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Our identity changes throughout our life

Our identity is everything we know about ourselves. It is what influences our choices, behaviours, actions, and reactions. Our identity changes throughout our life.


In adolescence, teenagers are eager to know who they really are—not just who their parents and friends think they are, or who their parents think they should be. They feel an increasing need to shape their own identity. They want to be able to say who they really are.


During this period, teenagers learn a lot about themselves, and about others, their community, and society.


They explore and experiment with many facets of their identity:

  • Their tastes and preferences
  • Their opinions
  • Their values
  • Their strengths and weaknesses
  • Their sexuality
  • Their dreams
  • Etc.

But they still need you!

Teenagers need to test behaviours, ideas, and values as a way of shaping their identity. They compare their points of view with those of their parents. They observe themselves and observe other people’s reactions. They experiment more outside of home, while still being grateful for their parents being present and able to meet their needs. Their sources of influence and support are broadening. Their desire to conform to or reject social norms is increasing. They sometimes do things to be more like their friends… and less like their parents!


With a teenager’s sense of identity in full flux, their self-esteem can sometimes go up and down like a roller coaster. The more positive and rewarding experiences a teenager has, the stronger their identity and the better their self-esteem will be.


Accompagnement des ados

Did you know?

Identity and self-esteem evolve in lockstep, with one contributing to the development of the other through life experiences. In the Montérégie region, teenagers who participate in family, school or community activities are more likely to have high self-esteem than teens who are less involved.

A step that takes openness and a lot of getting used to by parents!

The highs and lows of adolescence can be a challenge, for both teens and parents!  Some teens question their parents’ values, walking the line between wanting to embrace traditional family values and wanting to be different and independent from their parents.


The older they get, the more teenagers make choices that truly reflect who they are.  They may change their minds several times about the things they feel strongly about and the things they oppose. Their choices may also differ from what you would like or may even worry you. That is because they are asserting their own identity and starting to pull away from you.

As a parent, it is not easy to accept that your teenager is becoming their own independent person. And that means letting them have their own experiences and learning from their mistakes—and their successes! They are slowly becoming an adult. Even though their values and choices may differ from your own, rest assured, they are not rejecting you. They are simply figuring out who they are. And knowing that you are always there for them, even if they are starting to pull away from you, puts their mind at ease and helps them shape their identity. The best way forward is to talk to them calmly and respectfully and to let them know their home is a safe space.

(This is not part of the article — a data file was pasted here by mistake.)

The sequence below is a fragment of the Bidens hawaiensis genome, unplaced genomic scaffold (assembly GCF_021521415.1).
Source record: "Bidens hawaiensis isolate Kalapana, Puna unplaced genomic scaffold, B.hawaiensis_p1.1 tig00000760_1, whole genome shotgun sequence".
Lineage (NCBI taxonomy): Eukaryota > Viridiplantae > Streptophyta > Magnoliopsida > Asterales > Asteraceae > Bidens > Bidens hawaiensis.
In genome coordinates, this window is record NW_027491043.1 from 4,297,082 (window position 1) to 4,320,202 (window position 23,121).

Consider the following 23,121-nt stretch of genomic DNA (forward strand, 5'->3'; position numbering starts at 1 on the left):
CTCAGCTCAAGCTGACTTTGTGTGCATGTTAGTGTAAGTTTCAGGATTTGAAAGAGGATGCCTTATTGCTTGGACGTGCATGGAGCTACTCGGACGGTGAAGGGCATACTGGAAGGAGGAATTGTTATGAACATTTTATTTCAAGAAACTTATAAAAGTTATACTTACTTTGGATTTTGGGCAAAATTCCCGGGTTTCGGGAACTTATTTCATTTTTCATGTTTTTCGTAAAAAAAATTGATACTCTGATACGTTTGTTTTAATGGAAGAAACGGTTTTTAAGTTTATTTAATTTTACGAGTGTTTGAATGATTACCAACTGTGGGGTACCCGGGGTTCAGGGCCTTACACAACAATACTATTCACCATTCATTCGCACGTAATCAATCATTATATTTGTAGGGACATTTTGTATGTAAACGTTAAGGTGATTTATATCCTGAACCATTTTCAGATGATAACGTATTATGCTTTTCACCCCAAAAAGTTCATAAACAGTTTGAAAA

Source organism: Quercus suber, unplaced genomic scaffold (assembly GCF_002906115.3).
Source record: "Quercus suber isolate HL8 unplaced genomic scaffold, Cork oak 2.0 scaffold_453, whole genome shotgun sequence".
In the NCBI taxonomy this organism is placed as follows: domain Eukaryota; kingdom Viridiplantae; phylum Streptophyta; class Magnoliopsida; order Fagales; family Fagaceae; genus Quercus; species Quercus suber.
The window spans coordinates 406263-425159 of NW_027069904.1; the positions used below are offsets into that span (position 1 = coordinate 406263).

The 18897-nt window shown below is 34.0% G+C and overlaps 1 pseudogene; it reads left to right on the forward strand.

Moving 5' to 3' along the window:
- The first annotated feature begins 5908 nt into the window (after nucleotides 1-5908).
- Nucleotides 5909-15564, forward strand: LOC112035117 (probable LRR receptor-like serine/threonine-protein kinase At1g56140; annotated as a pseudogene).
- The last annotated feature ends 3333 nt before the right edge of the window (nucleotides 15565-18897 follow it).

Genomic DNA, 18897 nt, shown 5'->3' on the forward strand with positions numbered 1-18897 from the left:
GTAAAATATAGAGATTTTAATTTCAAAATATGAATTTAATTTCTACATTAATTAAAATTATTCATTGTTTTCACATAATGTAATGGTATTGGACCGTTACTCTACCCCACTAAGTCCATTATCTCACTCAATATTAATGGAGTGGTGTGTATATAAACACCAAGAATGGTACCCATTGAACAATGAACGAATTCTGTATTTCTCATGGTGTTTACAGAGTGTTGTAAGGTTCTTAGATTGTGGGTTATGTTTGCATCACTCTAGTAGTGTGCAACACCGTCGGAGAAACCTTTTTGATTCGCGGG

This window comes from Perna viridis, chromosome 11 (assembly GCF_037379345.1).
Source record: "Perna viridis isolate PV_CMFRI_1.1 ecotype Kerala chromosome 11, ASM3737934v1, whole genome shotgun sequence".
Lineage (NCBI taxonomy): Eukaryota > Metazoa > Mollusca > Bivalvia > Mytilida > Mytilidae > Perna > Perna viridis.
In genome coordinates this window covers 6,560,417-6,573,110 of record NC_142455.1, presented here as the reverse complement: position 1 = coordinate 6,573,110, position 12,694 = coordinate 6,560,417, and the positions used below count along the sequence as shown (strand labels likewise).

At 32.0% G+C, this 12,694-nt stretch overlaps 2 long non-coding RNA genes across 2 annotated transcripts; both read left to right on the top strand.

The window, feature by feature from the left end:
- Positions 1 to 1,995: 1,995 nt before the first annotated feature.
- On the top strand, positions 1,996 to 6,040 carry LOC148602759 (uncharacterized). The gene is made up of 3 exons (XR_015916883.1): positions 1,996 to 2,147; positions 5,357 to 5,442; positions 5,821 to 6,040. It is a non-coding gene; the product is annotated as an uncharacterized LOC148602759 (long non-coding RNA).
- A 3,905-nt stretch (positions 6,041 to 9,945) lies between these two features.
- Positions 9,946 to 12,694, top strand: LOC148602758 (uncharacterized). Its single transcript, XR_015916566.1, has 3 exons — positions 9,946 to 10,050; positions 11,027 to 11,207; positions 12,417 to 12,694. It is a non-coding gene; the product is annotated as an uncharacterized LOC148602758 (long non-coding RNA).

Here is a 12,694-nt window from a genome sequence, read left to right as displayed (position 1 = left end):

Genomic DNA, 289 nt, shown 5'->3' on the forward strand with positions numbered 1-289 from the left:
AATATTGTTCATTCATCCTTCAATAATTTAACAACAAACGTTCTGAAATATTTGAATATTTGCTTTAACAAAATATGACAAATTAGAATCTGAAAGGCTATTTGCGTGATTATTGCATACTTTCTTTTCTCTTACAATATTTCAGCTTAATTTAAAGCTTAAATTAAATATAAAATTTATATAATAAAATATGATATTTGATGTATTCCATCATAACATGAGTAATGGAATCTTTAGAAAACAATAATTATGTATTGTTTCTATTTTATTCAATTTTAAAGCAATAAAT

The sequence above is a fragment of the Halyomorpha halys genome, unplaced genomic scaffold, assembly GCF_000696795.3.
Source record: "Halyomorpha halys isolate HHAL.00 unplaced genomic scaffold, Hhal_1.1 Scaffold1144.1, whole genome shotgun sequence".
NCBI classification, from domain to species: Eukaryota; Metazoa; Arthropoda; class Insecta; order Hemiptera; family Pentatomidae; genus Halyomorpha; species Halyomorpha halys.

To better support

Here are some things you can do to guide your teenager through this difficult time, boost their self-esteem, and strengthen your mutual trust!

  • Show an interest in the things they like and do, and in their hopes and aspirations.
  • Talk to your teen and ask them for their opinions.
  • Point out their strengths and the things you notice about them.
  • Encourage them to assert themselves, identify and defend their limits.
  • Give them the opportunity to make decisions.
  • Encourage them to get involved in family life.
  • Encourage them to participate in activities inside or outside of school.
  • Let them know you trust them but continue to question their actions.
  • Pick your battles and accept the fact that you cannot always get involved, so that they can learn from experiences for themselves.
  • Guide them by setting limits or occasionally expressing doubts or concerns.
  • Encourage them in their efforts to achieve their goals.
  • Accept that they will change their mind and sometimes learn by trial and error.
  • Help them identify and apply solutions on their own.
  • Remind them that you are always there for them if they need you.

Resources and practical tools

1. For support:

If you are dealing with a situation that has you worried, do not hesitate to reach out to a support worker or a health and social services professional:

Info-Santé/Info-Social 811, 24/7 service


The Crise-Ado-Famille-Enfance program is available on weeknights and weekends. Do not hesitate to call your CLSC for information or help.

Community organizations: family centre, youth centre, etc.

Some community organizations offer support programs for parents of teenagers. Call your local organization for information.

School staff members are also good allies

2. To learn more:

Parents d’ados, De la tolérance nécessaire à la nécessité d’intervenir, by Céline Boisvert, CHU Sainte-Justine collection for parents.

Ados : mode d’emploi, de Michel Delagrave, by Michel Delagrave, CHU Sainte-Justine collection for parents.

L’estime de soi de nos adolescents, Guide pratique à l’intention des parents, by Germain Duclos, Danielle Laporte and Jacques Ross, CHU Sainte-Justine collection for parents.

Latest updates : February 2020

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